Long live the memory of The Duke, a True American Patriot
I received notice of this web site and article via email from Jack Marino.
Marion Michael Morrison had a birthday a week or so ago. I can’t begin to tell you how much that means to me. I can’t begin to tell you how much he means to me. You might know him by his screen name. He’s “Duke” to his friends.
To the rest of us, he’s John Wayne.
John Wayne. A name that brings up a lot of complicated emotions in people: smiles of nostalgia; an adrenalin rush; a bittersweet memory; or, even anger among those who consider themselves the enlightened, the intellectual elite, the folks that would just as soon pretend the middle of America--the heartland--didn’t exist.
Wayne as Ringo Kid in Stagecoach.
To me, in his early movies, like Stagecoach, Tall in the Saddle and the Fighting Seabees, Wayne is like the older brother I never had—always there to get me out of trouble. In later films, particularly Sands of Iwo Jima, he’s my Dad.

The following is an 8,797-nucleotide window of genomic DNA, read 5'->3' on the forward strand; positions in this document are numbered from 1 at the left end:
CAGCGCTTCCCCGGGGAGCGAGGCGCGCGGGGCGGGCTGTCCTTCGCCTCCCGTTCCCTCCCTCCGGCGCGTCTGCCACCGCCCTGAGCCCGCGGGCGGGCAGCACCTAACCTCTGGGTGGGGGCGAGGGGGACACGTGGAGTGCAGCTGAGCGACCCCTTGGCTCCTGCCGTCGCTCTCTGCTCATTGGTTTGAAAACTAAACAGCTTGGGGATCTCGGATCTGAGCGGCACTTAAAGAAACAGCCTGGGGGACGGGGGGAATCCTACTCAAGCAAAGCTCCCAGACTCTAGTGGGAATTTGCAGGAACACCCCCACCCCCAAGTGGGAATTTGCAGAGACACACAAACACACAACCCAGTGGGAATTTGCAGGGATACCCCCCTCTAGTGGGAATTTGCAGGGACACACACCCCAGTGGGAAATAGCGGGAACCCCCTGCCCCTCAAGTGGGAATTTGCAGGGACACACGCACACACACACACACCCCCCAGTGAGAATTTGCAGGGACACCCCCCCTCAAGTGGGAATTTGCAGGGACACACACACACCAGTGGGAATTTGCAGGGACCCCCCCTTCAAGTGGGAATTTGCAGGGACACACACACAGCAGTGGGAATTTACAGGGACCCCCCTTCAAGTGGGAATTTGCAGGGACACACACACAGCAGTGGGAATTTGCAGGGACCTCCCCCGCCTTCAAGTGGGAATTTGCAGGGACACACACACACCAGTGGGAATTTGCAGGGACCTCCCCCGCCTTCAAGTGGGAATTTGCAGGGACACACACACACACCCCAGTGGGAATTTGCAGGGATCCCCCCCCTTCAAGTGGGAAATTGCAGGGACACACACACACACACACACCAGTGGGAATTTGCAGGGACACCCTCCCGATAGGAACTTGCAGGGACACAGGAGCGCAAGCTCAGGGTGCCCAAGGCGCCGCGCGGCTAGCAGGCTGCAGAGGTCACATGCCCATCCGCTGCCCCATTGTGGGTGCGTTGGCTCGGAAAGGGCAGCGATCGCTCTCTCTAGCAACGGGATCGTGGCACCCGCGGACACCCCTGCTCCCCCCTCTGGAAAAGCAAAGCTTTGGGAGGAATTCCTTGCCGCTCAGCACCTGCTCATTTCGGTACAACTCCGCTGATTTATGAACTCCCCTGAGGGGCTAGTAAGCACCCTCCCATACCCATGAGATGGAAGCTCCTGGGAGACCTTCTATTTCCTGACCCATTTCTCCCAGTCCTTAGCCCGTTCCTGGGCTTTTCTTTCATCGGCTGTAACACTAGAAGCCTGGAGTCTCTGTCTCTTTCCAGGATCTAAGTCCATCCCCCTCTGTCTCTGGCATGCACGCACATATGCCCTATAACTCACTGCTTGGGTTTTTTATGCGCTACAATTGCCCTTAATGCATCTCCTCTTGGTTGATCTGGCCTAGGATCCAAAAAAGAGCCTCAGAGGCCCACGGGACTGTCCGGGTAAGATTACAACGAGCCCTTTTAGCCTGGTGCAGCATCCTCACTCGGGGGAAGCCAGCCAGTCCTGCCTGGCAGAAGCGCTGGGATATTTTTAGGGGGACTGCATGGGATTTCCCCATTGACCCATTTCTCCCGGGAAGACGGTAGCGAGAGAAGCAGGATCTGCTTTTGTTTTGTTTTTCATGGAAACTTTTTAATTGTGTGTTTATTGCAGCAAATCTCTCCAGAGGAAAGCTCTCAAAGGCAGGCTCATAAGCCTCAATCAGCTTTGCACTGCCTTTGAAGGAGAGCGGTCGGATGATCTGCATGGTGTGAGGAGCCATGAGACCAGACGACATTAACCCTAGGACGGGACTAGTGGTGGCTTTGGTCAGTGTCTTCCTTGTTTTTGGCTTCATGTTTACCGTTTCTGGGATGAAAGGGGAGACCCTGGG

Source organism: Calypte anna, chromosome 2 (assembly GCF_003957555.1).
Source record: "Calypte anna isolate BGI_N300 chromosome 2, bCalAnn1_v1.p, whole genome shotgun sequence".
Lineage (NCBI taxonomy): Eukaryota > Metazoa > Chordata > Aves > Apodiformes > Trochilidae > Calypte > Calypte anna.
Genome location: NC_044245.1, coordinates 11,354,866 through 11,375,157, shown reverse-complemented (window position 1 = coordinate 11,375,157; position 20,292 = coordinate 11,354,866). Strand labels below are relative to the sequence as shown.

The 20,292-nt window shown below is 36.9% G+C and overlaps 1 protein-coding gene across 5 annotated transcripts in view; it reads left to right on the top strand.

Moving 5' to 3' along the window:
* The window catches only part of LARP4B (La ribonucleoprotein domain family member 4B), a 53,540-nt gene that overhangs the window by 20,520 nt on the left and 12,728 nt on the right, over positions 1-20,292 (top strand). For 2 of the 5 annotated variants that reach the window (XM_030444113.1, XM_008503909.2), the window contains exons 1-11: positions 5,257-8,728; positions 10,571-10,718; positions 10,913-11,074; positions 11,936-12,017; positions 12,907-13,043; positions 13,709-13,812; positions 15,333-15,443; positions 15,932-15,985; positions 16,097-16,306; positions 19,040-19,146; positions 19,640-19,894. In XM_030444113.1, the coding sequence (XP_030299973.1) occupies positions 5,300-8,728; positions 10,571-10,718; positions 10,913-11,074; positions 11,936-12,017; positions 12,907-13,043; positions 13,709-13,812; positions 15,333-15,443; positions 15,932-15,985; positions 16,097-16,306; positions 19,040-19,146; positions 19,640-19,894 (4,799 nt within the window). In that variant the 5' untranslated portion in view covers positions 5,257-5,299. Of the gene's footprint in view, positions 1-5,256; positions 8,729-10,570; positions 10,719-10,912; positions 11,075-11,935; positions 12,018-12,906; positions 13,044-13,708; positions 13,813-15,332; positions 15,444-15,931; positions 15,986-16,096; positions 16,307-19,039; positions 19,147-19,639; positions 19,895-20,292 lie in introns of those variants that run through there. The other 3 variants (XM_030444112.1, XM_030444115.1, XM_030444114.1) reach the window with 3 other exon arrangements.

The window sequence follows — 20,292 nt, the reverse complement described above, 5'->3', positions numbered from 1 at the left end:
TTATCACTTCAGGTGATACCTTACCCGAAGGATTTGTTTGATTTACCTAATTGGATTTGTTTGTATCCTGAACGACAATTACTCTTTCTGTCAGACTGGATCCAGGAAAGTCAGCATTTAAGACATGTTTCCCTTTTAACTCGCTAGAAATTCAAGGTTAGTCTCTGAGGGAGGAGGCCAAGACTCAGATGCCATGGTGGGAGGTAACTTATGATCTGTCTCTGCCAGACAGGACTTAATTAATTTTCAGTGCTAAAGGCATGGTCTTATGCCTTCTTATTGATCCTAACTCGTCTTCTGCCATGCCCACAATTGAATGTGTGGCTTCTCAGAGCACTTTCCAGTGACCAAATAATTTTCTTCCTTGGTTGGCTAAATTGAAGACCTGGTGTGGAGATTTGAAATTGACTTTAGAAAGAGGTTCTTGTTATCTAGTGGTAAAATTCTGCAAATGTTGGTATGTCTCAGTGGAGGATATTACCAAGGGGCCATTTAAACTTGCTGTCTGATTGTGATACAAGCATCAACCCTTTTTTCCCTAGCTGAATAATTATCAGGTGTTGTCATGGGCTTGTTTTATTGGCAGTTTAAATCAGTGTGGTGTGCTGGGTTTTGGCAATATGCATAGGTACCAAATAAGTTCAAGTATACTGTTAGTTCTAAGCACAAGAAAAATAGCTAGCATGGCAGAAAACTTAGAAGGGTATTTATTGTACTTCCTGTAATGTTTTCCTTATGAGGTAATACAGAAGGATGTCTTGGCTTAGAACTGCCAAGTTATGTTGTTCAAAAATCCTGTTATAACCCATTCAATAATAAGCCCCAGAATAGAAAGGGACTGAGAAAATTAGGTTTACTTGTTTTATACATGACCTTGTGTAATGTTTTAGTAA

John Wayne as Sgt. John M. Stryker in The Sands of Iwo Jima.
Dad was a paratrooper in the 82nd Airborne. He’s always reminded me of Wayne, the way he stands, the way he reacts, the way he sits with his head down, contemplating his shoes when he’s solving a problem. That sudden eye blink when he lets his guard down and shows some emotion or some appreciation for a job well done. The bit of tenderness and humor under the hero mask. Never more so than in Sands of Iwo Jima. All I have to do to revisit the Dad of my youth is to watch that movie.
I learned about being a father and a leader and a man from that movie and from that time. And from my Dad, or course, who sat on the couch next to me and watched it, and lived his life like a hero. (Of course Dad would say all this was bull; but, he was always more of a Robert Mitchum fan.)